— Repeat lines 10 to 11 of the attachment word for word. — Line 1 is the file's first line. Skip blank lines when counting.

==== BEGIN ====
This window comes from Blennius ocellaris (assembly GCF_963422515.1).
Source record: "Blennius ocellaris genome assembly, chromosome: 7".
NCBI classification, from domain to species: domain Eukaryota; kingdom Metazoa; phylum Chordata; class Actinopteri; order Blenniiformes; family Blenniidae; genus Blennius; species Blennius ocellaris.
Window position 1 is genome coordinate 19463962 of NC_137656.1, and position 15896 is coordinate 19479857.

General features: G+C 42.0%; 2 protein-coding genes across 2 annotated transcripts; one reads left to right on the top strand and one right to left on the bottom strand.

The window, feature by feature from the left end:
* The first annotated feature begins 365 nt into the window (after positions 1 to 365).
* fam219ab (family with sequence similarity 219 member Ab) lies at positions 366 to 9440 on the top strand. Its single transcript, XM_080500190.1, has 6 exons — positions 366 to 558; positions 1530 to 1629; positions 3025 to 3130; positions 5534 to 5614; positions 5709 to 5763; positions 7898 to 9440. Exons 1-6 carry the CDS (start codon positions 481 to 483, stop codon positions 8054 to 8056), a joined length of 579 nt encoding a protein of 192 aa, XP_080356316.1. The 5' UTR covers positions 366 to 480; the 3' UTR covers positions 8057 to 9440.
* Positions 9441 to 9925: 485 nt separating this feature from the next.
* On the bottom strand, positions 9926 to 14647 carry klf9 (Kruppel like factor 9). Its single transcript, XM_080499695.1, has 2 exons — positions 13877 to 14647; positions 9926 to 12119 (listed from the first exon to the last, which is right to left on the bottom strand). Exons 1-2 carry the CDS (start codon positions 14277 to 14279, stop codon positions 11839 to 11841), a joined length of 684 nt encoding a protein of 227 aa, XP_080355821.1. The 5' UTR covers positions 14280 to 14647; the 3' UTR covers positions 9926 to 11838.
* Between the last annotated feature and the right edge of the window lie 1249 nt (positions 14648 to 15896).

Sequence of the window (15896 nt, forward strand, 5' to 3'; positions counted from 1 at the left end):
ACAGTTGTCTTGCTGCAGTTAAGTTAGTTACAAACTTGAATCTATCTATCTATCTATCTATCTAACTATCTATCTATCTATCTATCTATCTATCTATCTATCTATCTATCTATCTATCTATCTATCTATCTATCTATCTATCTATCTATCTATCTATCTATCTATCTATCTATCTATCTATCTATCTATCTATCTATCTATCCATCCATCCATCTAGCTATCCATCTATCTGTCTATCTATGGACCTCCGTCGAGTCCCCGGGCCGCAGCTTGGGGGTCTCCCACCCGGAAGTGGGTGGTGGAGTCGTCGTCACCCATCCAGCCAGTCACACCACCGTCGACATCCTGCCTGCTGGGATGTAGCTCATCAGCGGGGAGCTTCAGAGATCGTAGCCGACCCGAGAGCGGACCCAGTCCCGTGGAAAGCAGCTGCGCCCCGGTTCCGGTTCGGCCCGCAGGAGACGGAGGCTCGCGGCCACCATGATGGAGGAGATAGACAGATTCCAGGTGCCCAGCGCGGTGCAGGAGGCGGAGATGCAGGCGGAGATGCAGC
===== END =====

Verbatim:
* On the bottom strand, positions 9926 to 14647 carry klf9 (Kruppel like factor 9). Its single transcript, XM_080499695.1, has 2 exons — positions 13877 to 14647; positions 9926 to 12119 (listed from the first exon to the last, which is right to left on the bottom strand). Exons 1-2 carry the CDS (start codon positions 14277 to 14279, stop codon positions 11839 to 11841), a joined length of 684 nt encoding a protein of 227 aa, XP_080355821.1. The 5' UTR covers positions 14280 to 14647; the 3' UTR covers positions 9926 to 11838.
* Between the last annotated feature and the right edge of the window lie 1249 nt (positions 14648 to 15896).